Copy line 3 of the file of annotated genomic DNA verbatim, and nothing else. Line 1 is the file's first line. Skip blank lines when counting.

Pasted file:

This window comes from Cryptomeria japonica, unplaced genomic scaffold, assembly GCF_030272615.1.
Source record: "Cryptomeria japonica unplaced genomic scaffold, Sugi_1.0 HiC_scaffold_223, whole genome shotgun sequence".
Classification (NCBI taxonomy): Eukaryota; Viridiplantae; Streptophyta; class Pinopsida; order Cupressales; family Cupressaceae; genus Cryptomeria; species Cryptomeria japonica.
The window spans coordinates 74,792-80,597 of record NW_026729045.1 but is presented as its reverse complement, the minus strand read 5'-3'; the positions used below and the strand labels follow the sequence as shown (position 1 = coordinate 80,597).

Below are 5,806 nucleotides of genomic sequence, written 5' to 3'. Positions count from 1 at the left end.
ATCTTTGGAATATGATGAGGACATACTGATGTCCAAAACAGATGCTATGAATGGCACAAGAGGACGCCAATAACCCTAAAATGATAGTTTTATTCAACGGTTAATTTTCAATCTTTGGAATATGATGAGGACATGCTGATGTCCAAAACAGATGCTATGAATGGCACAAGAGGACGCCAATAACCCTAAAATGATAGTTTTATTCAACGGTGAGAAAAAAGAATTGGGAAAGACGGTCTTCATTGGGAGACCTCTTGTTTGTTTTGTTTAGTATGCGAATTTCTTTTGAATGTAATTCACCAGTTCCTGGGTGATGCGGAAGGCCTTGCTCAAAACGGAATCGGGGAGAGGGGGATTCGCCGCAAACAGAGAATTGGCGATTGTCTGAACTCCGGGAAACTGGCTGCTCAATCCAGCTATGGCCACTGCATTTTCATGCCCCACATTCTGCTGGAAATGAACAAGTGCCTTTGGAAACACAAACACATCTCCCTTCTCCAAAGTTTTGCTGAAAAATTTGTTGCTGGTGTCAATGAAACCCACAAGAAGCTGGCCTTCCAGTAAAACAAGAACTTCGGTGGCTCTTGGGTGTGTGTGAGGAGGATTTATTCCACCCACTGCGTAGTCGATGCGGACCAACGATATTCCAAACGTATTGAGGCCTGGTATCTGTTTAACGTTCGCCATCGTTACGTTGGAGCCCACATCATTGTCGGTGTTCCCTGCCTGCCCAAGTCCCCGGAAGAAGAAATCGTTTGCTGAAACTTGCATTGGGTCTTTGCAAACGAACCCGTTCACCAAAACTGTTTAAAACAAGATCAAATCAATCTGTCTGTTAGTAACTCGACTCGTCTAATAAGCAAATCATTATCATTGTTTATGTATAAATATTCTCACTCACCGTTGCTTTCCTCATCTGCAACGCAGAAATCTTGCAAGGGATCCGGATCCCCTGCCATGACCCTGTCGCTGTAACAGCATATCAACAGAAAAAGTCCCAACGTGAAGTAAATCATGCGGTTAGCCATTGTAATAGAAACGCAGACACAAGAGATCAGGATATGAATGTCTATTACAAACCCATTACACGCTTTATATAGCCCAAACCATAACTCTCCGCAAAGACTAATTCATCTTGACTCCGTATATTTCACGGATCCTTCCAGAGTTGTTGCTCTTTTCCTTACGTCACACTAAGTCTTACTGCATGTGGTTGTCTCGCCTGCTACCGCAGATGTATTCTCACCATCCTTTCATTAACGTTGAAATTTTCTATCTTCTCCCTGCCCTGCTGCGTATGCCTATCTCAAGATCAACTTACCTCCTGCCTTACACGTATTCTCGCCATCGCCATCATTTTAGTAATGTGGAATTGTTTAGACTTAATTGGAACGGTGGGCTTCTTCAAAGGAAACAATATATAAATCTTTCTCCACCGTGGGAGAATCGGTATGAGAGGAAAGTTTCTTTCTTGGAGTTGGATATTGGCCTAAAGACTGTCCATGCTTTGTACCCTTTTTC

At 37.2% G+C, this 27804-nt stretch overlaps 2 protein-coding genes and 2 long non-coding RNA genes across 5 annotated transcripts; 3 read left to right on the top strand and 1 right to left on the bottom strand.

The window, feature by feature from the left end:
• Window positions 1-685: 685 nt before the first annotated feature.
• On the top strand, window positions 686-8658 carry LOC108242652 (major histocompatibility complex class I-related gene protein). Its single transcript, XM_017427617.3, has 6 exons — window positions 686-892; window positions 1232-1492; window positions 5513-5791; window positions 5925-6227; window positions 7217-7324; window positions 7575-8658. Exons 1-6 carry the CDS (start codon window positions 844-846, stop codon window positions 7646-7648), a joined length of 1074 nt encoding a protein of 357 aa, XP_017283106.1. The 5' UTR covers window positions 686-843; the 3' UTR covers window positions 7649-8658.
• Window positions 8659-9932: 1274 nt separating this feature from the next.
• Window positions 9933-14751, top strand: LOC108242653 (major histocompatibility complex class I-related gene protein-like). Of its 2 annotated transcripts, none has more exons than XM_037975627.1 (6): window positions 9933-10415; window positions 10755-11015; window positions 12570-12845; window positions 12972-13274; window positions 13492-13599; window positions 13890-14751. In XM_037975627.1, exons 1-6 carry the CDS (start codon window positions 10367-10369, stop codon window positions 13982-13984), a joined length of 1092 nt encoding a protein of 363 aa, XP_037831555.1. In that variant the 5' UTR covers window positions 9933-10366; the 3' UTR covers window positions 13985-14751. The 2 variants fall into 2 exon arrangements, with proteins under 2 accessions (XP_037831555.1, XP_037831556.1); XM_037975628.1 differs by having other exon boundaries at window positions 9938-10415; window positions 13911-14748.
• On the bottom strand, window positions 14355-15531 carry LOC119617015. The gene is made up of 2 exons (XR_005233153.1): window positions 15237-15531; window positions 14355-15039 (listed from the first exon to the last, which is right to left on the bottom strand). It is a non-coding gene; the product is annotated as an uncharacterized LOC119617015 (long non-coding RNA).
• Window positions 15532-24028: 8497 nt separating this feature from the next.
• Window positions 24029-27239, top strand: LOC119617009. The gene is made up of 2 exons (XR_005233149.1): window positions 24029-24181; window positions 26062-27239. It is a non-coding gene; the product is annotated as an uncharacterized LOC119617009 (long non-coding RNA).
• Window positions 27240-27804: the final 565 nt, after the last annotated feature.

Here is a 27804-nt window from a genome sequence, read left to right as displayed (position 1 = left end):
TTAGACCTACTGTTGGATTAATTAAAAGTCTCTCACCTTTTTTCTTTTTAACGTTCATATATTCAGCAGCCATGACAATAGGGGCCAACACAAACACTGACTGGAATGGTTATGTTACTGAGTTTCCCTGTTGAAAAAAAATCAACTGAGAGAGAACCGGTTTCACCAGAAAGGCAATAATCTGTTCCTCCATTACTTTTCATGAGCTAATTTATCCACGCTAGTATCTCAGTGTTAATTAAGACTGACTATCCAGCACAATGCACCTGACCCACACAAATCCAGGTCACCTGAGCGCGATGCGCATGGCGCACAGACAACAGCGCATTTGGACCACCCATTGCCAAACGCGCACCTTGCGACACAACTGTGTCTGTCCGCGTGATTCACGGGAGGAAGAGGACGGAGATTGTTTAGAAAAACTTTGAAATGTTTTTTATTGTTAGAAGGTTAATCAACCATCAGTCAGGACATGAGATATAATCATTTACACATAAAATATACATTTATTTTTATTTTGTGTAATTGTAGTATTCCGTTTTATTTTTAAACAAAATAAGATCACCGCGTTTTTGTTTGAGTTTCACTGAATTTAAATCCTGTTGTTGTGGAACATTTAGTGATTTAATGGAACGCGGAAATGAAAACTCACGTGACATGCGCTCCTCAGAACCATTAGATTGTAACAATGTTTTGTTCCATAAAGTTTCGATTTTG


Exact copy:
Classification (NCBI taxonomy): Eukaryota; Viridiplantae; Streptophyta; class Pinopsida; order Cupressales; family Cupressaceae; genus Cryptomeria; species Cryptomeria japonica.